They Live

They Live

4.3 9
Director: John Carpenter

Cast: John Carpenter, Roddy Piper, Keith David, Meg Foster

     
 

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Not only do They Live, but they're already here and ready to enslave the human race in Universal's release of director John Carpenter's paranoid sci-fi actioner. Presented in 2.35:1 anamorphic widescreen and offering audio rendered in closed-captioned English Dolby Digital Surround, this release also offers optional Spanish and French subtitles.

Overview

Not only do They Live, but they're already here and ready to enslave the human race in Universal's release of director John Carpenter's paranoid sci-fi actioner. Presented in 2.35:1 anamorphic widescreen and offering audio rendered in closed-captioned English Dolby Digital Surround, this release also offers optional Spanish and French subtitles.

Editorial Reviews

Barnes & Noble - Pete Segall
In this era of retro-chic it is genuinely surprising that John Carpenter's They Live hasn't caught on as a cult favorite, because this 1988 alien invasion satire is the most dead-on shot any American filmmaker has taken at life in the Reagan years. 1980s wrestling star "Rowdy" Roddy Piper is John Nada, an idealistic drifter who still believes in America -- until a pair of sunglasses allows him to see that the consumerist paradise he lives in is actually an alien paradise. The most socially-minded sci-fi movie since Don Siegel's Invasion of the Body Snatchers, They Live is an out-and-out condemnation of the rampant materialism in this nation at the time. Often passed over in the lexicon of excellent science fiction and horror directors, Carpenter (John Carpenter's The Thing) loads his film with plenty of over-the-top sequences (including the longest fight ever, between Piper and Keith David) to make the satire as fun as it is bitingly intelligent.
All Movie Guide - Robert Firsching
John Carpenter's inventive social satire centers on the notion that aliens with faces which look like melted skulls have paid off some rich people to take over the world. The aliens live among us, and subjugate the underclasses while constantly bombarding us with subliminal messages urging conspicuous consumption. Wrestling's Roddy Piper plays the average Joe who finally discovers the truth when he stumbles on a pair of special sunglasses which allow him to see both the messages and the aliens' true faces, as well as the startling secret that reality is really black-and-white. It's an interesting concept, and Carpenter plays it to the fullest, although the casting is a bit suspect. The action scenes are well-handled, the satire pointedly blunt. It might make a nice second feature to Bulworth on a night of mildly subversive video viewing.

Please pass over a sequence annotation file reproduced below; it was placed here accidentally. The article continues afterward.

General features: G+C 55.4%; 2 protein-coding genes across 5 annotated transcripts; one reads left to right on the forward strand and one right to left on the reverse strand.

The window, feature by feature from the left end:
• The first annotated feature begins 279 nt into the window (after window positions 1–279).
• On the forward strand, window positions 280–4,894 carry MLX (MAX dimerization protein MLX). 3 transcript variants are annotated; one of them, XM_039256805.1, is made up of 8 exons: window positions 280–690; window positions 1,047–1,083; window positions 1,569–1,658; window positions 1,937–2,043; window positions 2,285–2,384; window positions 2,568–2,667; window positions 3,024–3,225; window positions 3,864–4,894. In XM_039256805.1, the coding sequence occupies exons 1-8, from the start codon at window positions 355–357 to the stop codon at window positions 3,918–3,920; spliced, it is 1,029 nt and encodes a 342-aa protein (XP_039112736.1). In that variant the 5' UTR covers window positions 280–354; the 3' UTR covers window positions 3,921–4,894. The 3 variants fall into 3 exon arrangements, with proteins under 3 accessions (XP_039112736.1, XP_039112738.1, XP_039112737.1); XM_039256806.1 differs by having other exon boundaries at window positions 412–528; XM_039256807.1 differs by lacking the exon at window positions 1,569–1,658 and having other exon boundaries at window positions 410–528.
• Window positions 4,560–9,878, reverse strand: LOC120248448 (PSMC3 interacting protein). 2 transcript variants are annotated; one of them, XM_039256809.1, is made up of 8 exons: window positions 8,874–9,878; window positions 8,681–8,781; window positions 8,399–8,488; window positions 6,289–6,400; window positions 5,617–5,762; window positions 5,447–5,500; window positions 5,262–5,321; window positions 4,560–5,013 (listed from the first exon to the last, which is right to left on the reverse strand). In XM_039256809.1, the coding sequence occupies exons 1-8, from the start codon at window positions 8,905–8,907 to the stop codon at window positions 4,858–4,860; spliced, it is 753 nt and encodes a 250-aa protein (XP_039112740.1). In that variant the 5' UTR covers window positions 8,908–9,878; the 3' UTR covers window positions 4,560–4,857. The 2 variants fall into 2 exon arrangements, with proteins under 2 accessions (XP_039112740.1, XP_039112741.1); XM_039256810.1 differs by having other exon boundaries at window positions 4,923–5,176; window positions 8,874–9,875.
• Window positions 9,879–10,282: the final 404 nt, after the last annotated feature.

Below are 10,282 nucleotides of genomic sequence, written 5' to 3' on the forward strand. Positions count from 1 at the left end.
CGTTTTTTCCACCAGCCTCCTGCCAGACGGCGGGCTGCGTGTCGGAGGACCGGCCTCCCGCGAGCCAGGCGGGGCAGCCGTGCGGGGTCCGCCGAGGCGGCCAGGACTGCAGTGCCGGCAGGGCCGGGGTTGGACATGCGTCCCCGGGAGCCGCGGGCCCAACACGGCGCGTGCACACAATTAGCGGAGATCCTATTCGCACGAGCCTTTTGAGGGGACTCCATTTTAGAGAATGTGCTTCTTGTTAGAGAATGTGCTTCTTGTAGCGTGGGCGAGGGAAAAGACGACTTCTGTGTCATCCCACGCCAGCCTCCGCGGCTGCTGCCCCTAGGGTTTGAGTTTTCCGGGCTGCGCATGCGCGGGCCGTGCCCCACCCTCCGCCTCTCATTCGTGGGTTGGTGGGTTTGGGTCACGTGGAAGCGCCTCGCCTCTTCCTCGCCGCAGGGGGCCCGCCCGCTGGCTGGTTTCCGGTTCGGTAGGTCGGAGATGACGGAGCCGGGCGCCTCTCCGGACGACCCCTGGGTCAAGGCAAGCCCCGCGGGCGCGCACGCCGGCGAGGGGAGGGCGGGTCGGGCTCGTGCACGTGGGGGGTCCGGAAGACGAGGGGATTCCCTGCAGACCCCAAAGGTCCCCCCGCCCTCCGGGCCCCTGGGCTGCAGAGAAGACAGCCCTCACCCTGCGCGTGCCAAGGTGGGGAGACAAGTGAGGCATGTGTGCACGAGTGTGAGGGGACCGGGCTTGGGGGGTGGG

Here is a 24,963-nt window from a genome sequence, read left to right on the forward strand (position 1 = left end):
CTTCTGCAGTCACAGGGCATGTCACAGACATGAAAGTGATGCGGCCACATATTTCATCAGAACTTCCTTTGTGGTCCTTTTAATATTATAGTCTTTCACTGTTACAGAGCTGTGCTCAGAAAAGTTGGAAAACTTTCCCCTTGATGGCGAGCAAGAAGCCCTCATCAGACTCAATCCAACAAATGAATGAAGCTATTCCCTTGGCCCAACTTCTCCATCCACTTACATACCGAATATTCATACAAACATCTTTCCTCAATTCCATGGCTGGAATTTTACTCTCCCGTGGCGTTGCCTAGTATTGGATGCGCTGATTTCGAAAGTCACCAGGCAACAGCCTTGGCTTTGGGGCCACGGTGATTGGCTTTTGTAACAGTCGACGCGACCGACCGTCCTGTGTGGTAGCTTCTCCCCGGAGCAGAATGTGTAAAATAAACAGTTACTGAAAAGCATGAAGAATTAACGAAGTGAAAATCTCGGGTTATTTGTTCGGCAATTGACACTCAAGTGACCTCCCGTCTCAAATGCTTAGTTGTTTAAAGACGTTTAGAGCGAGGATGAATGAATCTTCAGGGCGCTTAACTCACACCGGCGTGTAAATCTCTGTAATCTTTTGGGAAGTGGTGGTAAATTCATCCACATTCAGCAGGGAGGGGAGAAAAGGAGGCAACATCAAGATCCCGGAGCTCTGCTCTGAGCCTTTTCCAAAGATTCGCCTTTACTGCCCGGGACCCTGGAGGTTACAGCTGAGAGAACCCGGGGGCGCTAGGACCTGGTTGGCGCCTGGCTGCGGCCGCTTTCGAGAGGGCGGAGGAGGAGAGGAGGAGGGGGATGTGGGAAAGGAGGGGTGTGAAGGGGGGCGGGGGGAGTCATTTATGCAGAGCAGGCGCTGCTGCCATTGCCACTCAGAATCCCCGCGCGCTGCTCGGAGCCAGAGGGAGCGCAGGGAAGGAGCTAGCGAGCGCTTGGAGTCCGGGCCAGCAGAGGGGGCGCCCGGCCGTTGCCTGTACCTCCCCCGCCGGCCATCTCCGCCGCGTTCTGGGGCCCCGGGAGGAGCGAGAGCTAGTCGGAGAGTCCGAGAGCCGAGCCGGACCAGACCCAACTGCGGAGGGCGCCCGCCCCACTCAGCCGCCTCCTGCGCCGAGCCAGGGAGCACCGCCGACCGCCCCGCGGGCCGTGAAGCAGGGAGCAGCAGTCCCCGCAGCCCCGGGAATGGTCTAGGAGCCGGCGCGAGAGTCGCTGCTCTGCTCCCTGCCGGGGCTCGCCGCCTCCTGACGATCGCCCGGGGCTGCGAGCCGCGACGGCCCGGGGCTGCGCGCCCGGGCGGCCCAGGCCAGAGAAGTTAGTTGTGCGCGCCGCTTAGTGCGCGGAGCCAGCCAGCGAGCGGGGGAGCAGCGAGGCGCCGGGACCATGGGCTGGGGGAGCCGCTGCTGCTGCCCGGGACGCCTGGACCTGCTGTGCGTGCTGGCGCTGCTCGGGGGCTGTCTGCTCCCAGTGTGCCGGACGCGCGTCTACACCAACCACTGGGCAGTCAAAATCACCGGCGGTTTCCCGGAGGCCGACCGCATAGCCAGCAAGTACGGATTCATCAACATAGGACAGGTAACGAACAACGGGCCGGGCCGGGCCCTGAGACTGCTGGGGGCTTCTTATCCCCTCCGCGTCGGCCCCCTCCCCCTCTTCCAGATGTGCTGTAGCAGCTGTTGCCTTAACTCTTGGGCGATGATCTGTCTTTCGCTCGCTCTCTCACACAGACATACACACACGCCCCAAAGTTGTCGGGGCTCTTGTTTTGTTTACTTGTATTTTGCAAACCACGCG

Product Details

Release Date:
09/23/2003
UPC:
0025192123528
Original Release:
1988
Rating:
R
Source:
Universal Studios
Region Code:
1
Presentation:
[Wide Screen]
Sound:
[Dolby Digital Stereo]
Time:
1:35:00
Sales rank:
5,940

Special Features

Closed Caption; [None specified]

Cast & Crew

Performance Credits
Roddy Piper John Nada
Keith David Frank
Meg Foster Holly
George "Buck" Flower Drifter
Peter Jason Gilbert
Christine Baur Woman on Phone
Norman Howell Blond-Haired Cop
Rezza Shan Arab Clerk
Jason Robards Family Man
Raymond St. Jacques Street Preacher
Susan Barnes Brown-Haired Woman
Sy Richardson Black Revolutionary
Wendy Brainard Family Man's Daughter
Lucille Meredith Female Interviewer
Susan Blanchard Ingenue
Norman Alden Foreman
Dana Bratton Black Junkie
John F. Goff Well-dressed Customer
Norman D. Wilson Vendor
Thelma Lee Rich Lady
Stratton Leopold Depressed Human
Larry Franco Neighbor
Tom Searle Biker
Robert Grasmere Scruffy Blond Man
Vince Inneo Passageway Guard
Bob Hudson Passageway Guard
Jon Paul Jones Manager
Dennis Michael Male News Anchor
Nancy Gee Female News Anchor
Claudia Stanlee Young Female Executive
Eileen Wesson Pregnant Secretary
Gregory Barnett Security Guard
Jim Nickerson Security Guard
Kerry Rossall 2nd Unit Guard
Cibby Danyla Naked Lady
Jeff Imada Male Ghoul
Michelle Costello Female Ghoul
John Lawrence Bearded Man

Technical Credits
John Carpenter Director,Score Composer,Screenwriter
Roy Arbogast Special Effects
Andre Blay Executive Producer
Robin Bush Costumes/Costume Designer
Frank Carrisosa Makeup,Makeup Special Effects
William Joseph Durrell Art Director
Larry Franco Asst. Director,Producer
Shep Gordon Executive Producer
Alan Howarth Score Composer
Jeff Imada Stunts
Gib Jaffe Editor
Frank E. Jimenez Editor
Ronald Judkins Sound/Sound Designer
Gary B. Kibbe Cinematographer
Sandy King Associate Producer
John Loggia Production Designer
Daniel Lomino Art Director
Marvin March Set Decoration/Design
Chuck Picerni Stunts

Scene Index

Side #1 --
1. Looking for Work (Main Titles) [5:57]
2. Hard Times [:44]
3. Subliminal Signal [4:55]
4. They Live, We Sleep [1:48]
5. Police Brutality [1:11]
6. Hidden World [5:14]
7. One That Can See [2:23]
8. Hostage Situation [4:23]
9. See for Yourself [2:32]
10. Leave Me Alone [4:03]
11. Let Me Show You [4:45]
12. What Are We Gonna Do? [1:44]